Wearable lip-based electrotactile display: feasibility study, modeling, and system design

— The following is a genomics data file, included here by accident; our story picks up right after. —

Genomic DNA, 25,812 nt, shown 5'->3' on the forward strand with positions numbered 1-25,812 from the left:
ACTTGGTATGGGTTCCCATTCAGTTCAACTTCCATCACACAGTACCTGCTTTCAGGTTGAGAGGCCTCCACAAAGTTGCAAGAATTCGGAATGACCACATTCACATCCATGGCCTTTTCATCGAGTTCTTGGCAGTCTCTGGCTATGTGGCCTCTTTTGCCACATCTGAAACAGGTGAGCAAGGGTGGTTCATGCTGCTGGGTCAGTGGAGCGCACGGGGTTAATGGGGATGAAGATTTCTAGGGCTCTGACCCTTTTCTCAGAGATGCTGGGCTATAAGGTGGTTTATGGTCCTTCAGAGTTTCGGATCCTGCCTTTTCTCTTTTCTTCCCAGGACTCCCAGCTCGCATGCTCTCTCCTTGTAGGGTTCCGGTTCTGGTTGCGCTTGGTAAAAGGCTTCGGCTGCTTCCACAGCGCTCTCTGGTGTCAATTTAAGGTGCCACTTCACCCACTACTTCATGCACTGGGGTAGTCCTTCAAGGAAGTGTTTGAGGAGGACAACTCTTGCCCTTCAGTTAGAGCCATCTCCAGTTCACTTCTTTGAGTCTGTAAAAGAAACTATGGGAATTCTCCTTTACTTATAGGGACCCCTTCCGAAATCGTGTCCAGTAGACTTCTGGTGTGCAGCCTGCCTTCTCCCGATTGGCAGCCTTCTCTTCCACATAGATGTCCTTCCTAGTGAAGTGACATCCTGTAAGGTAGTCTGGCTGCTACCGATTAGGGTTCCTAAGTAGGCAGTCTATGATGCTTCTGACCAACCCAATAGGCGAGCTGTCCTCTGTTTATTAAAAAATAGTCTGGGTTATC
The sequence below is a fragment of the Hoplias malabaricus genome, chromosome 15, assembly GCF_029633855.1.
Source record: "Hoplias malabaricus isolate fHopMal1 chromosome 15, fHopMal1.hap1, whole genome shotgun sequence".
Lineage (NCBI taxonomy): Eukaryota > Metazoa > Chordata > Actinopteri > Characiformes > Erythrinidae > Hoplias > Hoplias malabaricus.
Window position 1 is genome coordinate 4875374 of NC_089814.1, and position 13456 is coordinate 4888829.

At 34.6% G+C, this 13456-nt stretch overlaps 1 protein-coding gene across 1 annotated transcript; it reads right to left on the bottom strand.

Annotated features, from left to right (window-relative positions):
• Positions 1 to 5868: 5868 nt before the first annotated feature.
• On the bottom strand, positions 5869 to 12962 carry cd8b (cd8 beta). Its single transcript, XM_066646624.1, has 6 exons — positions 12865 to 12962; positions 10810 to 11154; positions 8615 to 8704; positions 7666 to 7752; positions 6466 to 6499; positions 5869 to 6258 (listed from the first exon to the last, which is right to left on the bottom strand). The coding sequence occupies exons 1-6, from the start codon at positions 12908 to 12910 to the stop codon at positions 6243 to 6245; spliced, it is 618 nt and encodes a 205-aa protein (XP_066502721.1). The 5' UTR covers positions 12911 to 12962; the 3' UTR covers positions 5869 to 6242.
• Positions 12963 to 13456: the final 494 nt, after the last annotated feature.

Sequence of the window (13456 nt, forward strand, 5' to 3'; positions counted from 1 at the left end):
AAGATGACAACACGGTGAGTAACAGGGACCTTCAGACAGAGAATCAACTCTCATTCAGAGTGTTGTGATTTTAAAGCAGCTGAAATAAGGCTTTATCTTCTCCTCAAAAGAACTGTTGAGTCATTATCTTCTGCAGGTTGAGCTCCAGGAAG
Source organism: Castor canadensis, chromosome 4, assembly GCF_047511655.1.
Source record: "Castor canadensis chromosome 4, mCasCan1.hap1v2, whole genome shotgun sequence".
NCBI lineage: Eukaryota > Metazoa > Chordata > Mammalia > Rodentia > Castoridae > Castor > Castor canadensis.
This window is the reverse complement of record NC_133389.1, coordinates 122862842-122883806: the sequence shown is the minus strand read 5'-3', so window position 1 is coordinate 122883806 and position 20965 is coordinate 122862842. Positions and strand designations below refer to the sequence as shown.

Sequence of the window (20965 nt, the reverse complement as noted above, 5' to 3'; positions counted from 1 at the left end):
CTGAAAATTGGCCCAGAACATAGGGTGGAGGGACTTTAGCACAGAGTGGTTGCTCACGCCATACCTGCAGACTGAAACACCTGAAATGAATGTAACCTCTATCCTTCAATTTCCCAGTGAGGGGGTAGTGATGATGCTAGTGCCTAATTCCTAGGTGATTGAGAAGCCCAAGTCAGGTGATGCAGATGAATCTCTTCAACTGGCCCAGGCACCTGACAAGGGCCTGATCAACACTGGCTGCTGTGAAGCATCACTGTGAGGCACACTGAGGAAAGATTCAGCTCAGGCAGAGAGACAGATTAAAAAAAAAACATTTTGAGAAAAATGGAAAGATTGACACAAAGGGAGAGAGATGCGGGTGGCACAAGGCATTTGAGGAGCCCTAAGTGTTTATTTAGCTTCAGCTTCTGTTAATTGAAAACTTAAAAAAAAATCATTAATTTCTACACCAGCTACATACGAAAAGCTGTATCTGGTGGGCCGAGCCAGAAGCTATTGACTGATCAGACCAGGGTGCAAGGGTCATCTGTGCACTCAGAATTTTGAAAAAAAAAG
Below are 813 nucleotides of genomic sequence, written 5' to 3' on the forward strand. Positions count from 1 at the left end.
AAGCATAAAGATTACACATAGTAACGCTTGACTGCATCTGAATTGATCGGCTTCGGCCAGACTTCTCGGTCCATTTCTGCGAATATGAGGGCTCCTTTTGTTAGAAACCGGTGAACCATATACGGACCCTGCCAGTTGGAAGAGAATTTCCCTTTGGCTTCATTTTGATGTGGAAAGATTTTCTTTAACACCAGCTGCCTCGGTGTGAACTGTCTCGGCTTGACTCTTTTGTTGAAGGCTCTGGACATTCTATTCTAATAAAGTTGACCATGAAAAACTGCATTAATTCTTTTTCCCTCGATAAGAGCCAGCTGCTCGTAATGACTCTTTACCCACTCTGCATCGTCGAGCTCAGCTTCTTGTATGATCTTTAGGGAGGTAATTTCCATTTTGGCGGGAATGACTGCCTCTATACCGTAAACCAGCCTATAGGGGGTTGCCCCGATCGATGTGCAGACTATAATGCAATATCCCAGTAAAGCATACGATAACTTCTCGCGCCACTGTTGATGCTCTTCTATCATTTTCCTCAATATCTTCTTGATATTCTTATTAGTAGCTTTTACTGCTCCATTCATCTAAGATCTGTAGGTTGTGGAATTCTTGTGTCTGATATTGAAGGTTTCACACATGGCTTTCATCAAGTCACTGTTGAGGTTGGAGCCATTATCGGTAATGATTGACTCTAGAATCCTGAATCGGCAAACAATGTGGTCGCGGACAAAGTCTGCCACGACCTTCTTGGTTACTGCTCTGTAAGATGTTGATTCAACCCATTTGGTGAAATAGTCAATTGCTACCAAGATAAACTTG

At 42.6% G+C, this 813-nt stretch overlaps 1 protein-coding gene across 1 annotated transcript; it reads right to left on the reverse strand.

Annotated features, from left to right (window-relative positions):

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[ACCESS RESTRICTED TO THE UNIVERSITY OF MISSOURI AT AUTHOR'S REQUEST.] For assisting visually impaired to effectively perceive critical spatial information through the sense of touch, we proposed a wearable lip-based electrotactile display. The miniaturized display is most effective with lip interface due to the excellent sensory characteristics of lips. Since lips have never been utilized for tactile display applications, two human- subject experiments (6M/2F) including threshold measurement and two-line separation rating, have been designed to investigate the electrotactile sensitivity and spatial discriminating abilities of lips. Experimental results indicate excellent sensory characteristics suitable for electrotactile applications. Finite Element Modeling is applied to study the Activating Function (AF) and the Current Density (CD) distribution within superficial lip tissue. This computational method could help reveal the working principles behind electro stimulation. Furthermore, simulation results of 5 proposed geometrical electrode designs demonstrate the optimization of the AF and the CD for more uniform distribution. Finally, LTSPICE is used to simulate the performance of a designed on-chip waveform generator at the schematic level. This functional building block will be integrated with a wireless communication module in the near future, which will extend the living space of the blind by offering promising features of high portability and wearability.
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